The challenge is real… And, unfortunately, the momentum is as well! For so many riders, cantering is all well and good until the point where you have to turn! Cantering around corners can be so challenging for many riders for a lot of reasons. Here are 3 points to focus on to help you maintain your alignment and balance.
1. Understand Momentum
When cantering around corners, there are certain laws of physics at play! One of the easiest ways to think about this is to use the example of a children’s merry-go-round. When the merry-go-round is moving, it is much easier to remain balanced the closer you are to the center of the platform. The closer you are to the edge, the stronger the force or momentum that feels like it is sucking or pulling you off the merry-go-round. Cantering on your horse is the same.
If you are not actively positioning your body and your weight to help balance yourself, momentum will ‘suck’ you to the outside. And with your horse moving to the ‘inside’ – that is not going to end well!
2. Assess Any Potential Crookedness in Your Body
If you have a tendency to lean or collapse through your body, this will become more amplified the more energy your horse creates when you ride. Especially in the canter. Many riders don’t realize how much they collapse or they lean when they ride. Until they are asked to canter. And, even then, it is only really when they find themselves leaning to the outside around corners and through bends that it becomes a problem that urgently needs fixing!
Start by assessing yourself in the walk. From here move into the trot, and then canter. Notice any height differences between your hands or shoulders. Your knees as well. And also, how ‘equal’ you are sitting in the saddle…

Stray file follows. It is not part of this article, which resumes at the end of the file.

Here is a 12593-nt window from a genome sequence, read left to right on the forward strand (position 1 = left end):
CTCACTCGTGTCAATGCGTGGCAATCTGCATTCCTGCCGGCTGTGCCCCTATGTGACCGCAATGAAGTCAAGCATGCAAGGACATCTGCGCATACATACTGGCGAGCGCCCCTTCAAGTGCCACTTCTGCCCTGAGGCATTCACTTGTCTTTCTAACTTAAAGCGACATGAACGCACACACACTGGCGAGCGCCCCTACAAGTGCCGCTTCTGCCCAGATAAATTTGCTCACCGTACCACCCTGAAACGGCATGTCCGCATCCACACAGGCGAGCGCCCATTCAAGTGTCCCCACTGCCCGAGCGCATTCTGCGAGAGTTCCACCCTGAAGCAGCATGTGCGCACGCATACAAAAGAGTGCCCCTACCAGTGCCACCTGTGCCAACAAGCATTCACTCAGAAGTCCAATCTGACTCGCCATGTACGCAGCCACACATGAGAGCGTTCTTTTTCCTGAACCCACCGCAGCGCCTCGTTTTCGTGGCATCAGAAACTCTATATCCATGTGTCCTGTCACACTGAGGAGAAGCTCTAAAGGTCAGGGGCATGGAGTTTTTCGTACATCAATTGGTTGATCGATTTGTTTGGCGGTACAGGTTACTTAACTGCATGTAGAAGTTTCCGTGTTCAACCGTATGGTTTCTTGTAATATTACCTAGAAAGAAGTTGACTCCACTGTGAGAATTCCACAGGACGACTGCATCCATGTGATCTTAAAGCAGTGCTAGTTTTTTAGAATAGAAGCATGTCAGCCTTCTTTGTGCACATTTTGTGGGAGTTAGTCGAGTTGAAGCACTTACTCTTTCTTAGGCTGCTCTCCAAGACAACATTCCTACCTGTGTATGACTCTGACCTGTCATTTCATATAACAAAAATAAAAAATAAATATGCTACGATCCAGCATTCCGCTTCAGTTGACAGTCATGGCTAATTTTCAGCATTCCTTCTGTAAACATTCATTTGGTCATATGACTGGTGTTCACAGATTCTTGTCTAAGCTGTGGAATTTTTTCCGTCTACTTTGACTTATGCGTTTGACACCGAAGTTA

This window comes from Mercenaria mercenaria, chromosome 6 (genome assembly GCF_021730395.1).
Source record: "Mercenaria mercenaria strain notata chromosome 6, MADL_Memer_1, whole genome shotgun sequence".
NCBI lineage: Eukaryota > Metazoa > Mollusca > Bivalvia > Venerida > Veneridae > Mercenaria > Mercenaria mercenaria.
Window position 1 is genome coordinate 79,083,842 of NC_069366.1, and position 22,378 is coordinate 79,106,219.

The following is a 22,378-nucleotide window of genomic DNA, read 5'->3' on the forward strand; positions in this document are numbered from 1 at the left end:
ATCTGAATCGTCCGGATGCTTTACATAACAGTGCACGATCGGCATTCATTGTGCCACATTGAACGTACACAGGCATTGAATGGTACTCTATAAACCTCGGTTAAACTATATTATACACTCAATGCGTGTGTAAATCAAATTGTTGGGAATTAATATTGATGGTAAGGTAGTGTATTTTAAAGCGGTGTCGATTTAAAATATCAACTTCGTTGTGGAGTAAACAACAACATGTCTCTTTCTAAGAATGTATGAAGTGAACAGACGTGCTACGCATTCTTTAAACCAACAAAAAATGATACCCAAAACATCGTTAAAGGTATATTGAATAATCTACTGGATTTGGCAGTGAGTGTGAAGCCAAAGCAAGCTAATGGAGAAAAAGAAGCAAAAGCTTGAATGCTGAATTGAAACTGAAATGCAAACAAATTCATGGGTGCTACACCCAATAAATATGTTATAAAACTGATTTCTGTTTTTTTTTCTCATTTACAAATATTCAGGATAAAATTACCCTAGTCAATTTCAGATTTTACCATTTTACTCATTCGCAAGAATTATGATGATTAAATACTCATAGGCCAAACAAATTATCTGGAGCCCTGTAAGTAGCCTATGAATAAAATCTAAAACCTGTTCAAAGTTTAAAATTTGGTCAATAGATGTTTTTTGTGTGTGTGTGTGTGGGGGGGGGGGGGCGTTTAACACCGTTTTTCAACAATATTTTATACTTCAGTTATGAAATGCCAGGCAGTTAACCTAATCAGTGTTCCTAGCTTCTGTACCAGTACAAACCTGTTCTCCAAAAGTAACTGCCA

3. Correct Your Weight Aids & Position
Once you have ‘straightened yourself out’ and really worked on developing symmetry through your body as you ride, now is the time to begin putting correct position and weight aids into practice. So many riders have heard that they must ‘weight the inside seat bone’. And this is not wrong. It’s just how they are doing it that’s wrong. They ‘lean’ to the inside using their shoulders – which only causes their inside seat bone to migrate to the outside of the saddle. Nope!
Weighting the inside seat bone requires you to elongate and engage the inside of your body. Think of lengthening the inside leg and then, by positioning your upper body to ride through the corner, engaging your core.
Leaning to the Outside in the Canter
It is not an enjoyable experience. However, it is one that can be corrected pretty easily if you are consistent with your approach. By looking at the overall position of your body as you ride through any corner, in walk, trot, or canter, you will begin to do this without any thought.
And when you can put the basics of position, weight, and straightness on autopilot, that is when you will find yourself, someday soon, not even thinking about this anymore in your riding.
- Using Transitions to Improve Your Posture
- The 3 Undeniable Effects of Bad Posture When You Ride
- Crookedness in the Saddle; Identifying Yours
- Weight Aids and Using Them with Intention and Focus
- Weight Aids and Seat Bones for Turning and Bending
Improve Your Canter
The canter is a big topic for riders. There can be so much pleasure and joy found there. And, often, an equal amount of bumps, flatness, and non-starts! If you are keen on improving your canter in just 4 weeks, make sure you take a look at my program Improve Your Canter.
You will learn what is happening and how you can best time your aids so that your canter will go from being hit-and-miss to smooth and connected.
With audio horse riding lessons to listen to 4 days a week while you ride, all filled with different exercises for you to practice, Improve your Canter will help you finally ride the canter the way you want. Every single time.